Cargill shows mixed results in meeting its 2010 environmental goals, according to the company’s 2010 Corporate Responsibility Report. The company improved its energy efficiency (per unit of production) by 11 percent, from its fiscal 2001 baseline, but was short of its 20 percent goal, and while it improved greenhouse gas (GHG) intensity by 1.5 percent from its baseline, it missed its 8 percent goal.
However, by the end of fiscal year 2010, Cargill obtained 11 percent of its energy from renewables, exceeding its 10 percent goal, and improved its freshwater efficiency six percent from its 2006 baseline, exceeding its two percent goal.
Cargill has set new environmental goals for the next five years. The company expects to improve energy efficiency, GHG intensity and freshwater efficiency, all by five percent, in 2015.
Here are some report highlights that shows how Cargill has reduced its environmental impacts.
Over the past five years, Cargill has developed projects that will generate an estimated 800,000 GHG emission credits by 2012. It also has committed to reduce absolute GHG emissions from its U.S. operations by joining the Chicago Climate Exchange, meeting every annual reduction milestone without purchasing offsets. In 2008, the latest reporting year verified, Cargill exceeded the 4.5 percent reduction target, achieving a 7.8 percent reduction.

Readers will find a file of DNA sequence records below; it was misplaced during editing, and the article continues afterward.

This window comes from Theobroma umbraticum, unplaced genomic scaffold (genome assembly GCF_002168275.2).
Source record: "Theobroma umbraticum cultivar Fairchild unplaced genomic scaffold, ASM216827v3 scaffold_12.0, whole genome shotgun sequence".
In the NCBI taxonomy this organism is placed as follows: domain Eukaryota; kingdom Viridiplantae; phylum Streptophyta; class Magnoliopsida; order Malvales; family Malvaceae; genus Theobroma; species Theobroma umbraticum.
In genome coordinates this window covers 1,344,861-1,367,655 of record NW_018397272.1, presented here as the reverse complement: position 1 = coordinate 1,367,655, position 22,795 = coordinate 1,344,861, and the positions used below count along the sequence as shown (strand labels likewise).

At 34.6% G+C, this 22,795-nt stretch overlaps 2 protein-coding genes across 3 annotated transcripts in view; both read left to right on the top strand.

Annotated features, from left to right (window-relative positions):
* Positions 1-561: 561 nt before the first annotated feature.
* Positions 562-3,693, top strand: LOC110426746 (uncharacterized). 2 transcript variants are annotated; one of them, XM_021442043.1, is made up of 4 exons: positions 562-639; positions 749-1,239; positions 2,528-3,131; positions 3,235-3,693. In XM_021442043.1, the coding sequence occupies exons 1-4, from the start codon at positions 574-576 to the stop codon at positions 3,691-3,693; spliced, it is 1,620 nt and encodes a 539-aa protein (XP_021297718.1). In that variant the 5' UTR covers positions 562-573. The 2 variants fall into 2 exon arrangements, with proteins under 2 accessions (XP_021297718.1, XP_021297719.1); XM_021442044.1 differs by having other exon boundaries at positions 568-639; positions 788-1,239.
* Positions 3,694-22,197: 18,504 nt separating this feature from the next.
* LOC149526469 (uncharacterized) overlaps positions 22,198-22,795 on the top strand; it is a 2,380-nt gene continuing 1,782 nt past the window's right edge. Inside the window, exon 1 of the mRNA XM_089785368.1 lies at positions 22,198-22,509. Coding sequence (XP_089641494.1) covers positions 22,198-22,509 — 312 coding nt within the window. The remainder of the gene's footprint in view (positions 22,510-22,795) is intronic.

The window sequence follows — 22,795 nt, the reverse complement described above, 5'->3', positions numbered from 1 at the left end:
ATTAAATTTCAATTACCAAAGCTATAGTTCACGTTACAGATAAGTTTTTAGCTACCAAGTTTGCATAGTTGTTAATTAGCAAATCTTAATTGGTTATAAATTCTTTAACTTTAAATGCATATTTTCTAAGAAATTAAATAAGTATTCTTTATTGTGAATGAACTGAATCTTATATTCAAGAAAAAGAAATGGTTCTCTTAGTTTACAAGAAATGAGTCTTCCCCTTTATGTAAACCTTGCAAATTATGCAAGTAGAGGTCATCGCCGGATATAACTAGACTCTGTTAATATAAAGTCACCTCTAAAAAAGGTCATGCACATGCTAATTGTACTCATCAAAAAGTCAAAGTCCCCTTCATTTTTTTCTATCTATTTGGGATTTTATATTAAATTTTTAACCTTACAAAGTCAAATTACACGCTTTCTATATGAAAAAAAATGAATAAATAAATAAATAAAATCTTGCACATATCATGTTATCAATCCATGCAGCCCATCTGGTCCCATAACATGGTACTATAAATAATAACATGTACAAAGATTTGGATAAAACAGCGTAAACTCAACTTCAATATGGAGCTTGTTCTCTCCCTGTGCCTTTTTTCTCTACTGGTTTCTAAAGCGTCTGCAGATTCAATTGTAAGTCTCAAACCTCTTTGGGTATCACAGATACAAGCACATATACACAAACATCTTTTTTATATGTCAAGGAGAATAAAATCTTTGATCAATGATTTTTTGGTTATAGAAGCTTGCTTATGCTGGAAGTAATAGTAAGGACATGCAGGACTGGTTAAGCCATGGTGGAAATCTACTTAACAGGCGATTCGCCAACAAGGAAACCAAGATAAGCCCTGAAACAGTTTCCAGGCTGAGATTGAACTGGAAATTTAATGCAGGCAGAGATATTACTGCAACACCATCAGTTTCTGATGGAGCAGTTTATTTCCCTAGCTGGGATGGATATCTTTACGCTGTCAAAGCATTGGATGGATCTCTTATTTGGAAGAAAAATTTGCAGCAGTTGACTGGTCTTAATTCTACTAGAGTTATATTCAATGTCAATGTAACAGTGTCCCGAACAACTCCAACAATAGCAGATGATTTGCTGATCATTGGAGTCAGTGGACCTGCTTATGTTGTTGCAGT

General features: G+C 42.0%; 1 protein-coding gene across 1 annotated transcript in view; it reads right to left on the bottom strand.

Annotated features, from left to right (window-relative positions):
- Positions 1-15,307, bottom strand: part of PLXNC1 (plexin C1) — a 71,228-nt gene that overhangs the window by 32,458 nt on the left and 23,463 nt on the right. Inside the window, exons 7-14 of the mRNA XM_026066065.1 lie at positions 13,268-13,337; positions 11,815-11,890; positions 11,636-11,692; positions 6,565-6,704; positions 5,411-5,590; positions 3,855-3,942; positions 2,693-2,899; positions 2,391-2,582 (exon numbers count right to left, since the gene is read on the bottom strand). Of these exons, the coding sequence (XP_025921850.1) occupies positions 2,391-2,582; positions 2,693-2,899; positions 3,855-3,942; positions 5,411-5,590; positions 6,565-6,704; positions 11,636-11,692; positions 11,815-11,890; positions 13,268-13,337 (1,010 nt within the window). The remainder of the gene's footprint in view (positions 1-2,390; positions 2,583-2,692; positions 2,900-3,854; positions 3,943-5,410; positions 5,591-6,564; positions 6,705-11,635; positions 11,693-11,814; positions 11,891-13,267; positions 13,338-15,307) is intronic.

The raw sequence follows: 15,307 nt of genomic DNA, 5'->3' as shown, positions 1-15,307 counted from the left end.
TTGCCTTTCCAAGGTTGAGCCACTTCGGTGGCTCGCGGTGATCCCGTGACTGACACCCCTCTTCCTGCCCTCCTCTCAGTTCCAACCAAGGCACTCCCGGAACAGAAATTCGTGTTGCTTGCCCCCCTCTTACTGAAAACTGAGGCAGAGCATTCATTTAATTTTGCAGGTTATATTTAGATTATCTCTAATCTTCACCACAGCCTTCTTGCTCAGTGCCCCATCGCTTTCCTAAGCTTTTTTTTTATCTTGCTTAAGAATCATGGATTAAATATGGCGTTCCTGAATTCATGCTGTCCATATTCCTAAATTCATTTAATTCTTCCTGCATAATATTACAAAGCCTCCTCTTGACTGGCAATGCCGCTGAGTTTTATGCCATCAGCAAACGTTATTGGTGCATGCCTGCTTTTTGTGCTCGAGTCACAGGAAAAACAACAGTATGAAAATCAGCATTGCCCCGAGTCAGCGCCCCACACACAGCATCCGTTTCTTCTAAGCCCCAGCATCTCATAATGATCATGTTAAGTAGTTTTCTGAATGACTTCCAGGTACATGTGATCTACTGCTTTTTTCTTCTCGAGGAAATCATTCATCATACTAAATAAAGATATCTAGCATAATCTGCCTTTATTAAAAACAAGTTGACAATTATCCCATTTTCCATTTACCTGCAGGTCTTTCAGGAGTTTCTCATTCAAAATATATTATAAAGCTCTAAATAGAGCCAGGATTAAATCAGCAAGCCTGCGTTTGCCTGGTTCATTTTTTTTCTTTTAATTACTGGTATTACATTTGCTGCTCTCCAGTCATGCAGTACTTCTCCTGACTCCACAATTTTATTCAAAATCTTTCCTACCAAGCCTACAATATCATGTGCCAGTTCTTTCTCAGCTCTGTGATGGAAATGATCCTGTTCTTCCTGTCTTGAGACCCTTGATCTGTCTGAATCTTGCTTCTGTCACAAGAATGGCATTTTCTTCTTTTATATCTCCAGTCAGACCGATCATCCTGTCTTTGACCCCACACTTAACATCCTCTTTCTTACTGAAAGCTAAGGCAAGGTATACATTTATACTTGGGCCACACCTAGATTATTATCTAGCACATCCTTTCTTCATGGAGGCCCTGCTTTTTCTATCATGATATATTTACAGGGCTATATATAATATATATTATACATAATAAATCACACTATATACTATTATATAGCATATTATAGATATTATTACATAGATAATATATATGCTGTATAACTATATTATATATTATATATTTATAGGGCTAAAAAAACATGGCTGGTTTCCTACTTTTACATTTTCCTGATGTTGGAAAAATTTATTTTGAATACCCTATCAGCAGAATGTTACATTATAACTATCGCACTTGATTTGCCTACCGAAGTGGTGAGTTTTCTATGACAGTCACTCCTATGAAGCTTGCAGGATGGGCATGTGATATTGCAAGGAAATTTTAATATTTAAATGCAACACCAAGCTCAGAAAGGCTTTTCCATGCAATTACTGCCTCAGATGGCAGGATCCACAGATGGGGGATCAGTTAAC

The company is using biogas to reduce its carbon emissions across its global plants. As an example, at most of its meat plants, Cargill reclaims methane from its wastewater lagoons and uses the biogas to fuel the plants. Biogas now displaces 20 to 25 percent of natural gas demand at its North American beef processing plants, while reducing GHG emissions by more than 1.3 million metric tons over the past four years.
For example, at Cargill’s beef processing facility in High River, Alberta, Canada, it uses biogas from the wastewater treatment system to reduce both GHG emissions and natural gas use. Cargill sold more than 400,000 metric tons of emission offsets originating from this project through the Alberta Emissions Offset Registry in 2009.
In March, Cargill added an anaerobic digester on an Idaho dairy farm to help convert manure from 6,000 cattle into about a million kilowatt hours of electricity every month. It’s the company’s second digester on a dairy farm.
It’s also powering more facilities with renewable resources. As an example, Cargill’s complex in Uberlândia, Brazil, is using wood chips from fast-growing eucalyptus trees as biomass to power the site’s bioboiler. This process will generate 70 percent of the power and 100 percent of the steam at this location, resulting in a savings of 60,000 metric tons of fuel oil per year and reduced GHG emissions.
One of the company’s water conservation measures is to reuse water. As an example, at its poultry facility in London, Ontario, Canada, the company has reduced freshwater consumption by 28 percent in 24 months, partly because all of the water used for chilling at the facility is recycled twice for cooling and rinsing.
At Cargill’s beef plant in Plainview, Texas, United States, water is used up to three times — once for food safety, a second time for inedible uses and a third time when the treated plant water is released to farmers for irrigation.
Cargill is also turning corn into plastic. As an example, Frito-Lay is now using the world’s first 100-percent compostable bag made with Ingeo bioplastic, developed by Cargill-owned NatureWorks.
However, Frito-Lay is currently developing a next-generation compostable bag due to consumers’ complaints about the bag’s noise level.